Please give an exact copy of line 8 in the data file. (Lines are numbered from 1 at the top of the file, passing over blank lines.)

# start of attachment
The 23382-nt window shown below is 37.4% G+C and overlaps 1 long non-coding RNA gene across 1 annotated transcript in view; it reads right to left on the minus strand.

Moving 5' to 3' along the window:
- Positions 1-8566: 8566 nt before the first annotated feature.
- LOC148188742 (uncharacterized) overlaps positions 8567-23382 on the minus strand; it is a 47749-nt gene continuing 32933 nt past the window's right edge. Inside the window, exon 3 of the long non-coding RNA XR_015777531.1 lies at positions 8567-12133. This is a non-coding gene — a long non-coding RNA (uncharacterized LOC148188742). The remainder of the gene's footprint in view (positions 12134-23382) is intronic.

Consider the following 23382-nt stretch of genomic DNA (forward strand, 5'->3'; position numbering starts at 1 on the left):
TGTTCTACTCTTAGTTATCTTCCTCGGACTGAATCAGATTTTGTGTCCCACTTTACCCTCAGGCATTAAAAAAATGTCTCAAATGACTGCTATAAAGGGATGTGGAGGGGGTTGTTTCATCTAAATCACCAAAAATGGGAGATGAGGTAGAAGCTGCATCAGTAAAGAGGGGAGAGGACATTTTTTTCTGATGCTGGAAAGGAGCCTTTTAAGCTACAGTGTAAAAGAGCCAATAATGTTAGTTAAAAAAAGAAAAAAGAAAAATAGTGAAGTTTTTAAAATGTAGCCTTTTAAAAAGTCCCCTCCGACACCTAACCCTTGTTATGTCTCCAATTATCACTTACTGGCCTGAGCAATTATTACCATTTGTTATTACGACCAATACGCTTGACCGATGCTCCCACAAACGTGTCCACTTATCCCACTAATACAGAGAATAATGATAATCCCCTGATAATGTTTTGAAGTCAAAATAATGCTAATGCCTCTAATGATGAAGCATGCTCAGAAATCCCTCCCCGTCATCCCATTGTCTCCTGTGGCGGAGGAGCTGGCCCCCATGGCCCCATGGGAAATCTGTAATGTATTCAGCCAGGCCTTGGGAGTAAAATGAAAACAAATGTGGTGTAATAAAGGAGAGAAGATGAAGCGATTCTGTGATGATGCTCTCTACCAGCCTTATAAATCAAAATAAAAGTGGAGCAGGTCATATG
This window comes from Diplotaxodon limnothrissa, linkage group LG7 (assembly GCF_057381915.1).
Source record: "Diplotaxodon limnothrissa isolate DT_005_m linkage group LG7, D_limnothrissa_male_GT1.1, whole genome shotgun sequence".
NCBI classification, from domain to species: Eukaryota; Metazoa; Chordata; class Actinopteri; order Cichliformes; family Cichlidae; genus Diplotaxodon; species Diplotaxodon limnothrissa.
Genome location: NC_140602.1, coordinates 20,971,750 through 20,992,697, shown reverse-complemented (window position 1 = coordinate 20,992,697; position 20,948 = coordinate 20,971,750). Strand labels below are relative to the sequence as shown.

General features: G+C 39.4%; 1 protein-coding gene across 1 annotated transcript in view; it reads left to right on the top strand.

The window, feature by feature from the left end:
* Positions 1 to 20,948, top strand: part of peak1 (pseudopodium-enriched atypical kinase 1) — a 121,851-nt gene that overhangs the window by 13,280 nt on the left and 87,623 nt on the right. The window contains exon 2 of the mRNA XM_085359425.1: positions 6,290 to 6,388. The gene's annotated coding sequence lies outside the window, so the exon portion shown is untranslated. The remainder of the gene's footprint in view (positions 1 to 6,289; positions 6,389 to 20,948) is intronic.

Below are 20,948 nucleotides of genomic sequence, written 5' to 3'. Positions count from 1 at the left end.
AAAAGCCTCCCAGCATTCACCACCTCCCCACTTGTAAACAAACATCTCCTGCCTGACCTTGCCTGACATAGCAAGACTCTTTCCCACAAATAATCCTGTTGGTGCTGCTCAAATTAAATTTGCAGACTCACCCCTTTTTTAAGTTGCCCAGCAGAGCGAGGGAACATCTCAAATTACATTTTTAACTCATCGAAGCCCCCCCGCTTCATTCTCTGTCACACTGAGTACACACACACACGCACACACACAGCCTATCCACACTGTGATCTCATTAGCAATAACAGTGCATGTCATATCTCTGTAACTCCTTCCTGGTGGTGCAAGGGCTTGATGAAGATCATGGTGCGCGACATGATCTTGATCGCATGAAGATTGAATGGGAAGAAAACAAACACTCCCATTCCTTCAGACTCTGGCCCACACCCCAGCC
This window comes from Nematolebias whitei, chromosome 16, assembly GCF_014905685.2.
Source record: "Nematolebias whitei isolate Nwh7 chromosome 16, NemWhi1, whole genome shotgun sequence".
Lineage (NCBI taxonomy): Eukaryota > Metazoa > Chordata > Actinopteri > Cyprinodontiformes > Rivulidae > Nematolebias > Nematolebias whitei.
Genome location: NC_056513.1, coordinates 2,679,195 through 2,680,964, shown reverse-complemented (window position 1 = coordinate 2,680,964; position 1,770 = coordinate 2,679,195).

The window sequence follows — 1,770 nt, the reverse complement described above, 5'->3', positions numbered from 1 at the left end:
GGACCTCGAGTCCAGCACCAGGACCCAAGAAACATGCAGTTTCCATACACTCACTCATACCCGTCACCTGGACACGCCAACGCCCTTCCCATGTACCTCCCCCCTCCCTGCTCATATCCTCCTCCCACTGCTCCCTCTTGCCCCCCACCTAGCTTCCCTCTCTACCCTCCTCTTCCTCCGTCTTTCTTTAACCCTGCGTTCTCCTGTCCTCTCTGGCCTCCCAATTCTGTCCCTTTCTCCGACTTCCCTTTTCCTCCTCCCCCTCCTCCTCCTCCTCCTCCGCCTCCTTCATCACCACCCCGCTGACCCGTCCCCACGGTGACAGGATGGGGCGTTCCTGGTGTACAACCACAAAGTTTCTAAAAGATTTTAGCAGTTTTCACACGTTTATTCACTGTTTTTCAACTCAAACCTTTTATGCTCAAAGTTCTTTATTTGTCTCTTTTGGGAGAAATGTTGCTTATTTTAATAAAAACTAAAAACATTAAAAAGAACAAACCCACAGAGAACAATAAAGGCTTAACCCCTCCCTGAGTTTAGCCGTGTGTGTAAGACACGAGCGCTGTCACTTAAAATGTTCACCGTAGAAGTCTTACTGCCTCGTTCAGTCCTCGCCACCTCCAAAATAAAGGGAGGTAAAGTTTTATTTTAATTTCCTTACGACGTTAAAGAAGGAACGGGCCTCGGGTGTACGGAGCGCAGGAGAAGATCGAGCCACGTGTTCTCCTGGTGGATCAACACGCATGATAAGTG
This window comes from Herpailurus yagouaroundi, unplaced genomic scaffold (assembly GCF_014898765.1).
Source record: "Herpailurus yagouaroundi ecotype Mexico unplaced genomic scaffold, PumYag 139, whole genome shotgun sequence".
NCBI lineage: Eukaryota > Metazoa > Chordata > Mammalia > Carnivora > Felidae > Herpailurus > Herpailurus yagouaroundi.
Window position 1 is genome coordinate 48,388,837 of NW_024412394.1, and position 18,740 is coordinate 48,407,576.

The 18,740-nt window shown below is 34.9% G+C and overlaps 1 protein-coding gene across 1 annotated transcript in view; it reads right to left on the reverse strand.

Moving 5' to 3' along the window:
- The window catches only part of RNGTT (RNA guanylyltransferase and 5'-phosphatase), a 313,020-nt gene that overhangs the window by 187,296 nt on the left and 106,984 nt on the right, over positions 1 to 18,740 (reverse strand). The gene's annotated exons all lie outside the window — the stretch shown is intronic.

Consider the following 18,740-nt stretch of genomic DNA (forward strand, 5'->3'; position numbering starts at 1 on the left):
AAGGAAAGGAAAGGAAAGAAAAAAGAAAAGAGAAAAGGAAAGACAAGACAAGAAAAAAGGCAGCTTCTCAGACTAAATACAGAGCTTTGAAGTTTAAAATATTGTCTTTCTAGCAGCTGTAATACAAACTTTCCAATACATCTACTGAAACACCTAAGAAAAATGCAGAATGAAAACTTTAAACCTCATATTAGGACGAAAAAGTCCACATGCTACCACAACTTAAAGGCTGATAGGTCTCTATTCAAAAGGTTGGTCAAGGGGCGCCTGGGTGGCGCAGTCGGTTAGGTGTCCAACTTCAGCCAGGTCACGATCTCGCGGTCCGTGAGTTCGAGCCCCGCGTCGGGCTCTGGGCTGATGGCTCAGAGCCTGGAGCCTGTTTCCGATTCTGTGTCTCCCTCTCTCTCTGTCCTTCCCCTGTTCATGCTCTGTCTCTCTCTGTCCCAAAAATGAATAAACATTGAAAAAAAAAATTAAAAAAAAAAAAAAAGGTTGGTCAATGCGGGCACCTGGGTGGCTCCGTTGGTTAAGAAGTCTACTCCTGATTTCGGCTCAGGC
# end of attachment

Source record: "Diplotaxodon limnothrissa isolate DT_005_m linkage group LG7, D_limnothrissa_male_GT1.1, whole genome shotgun sequence".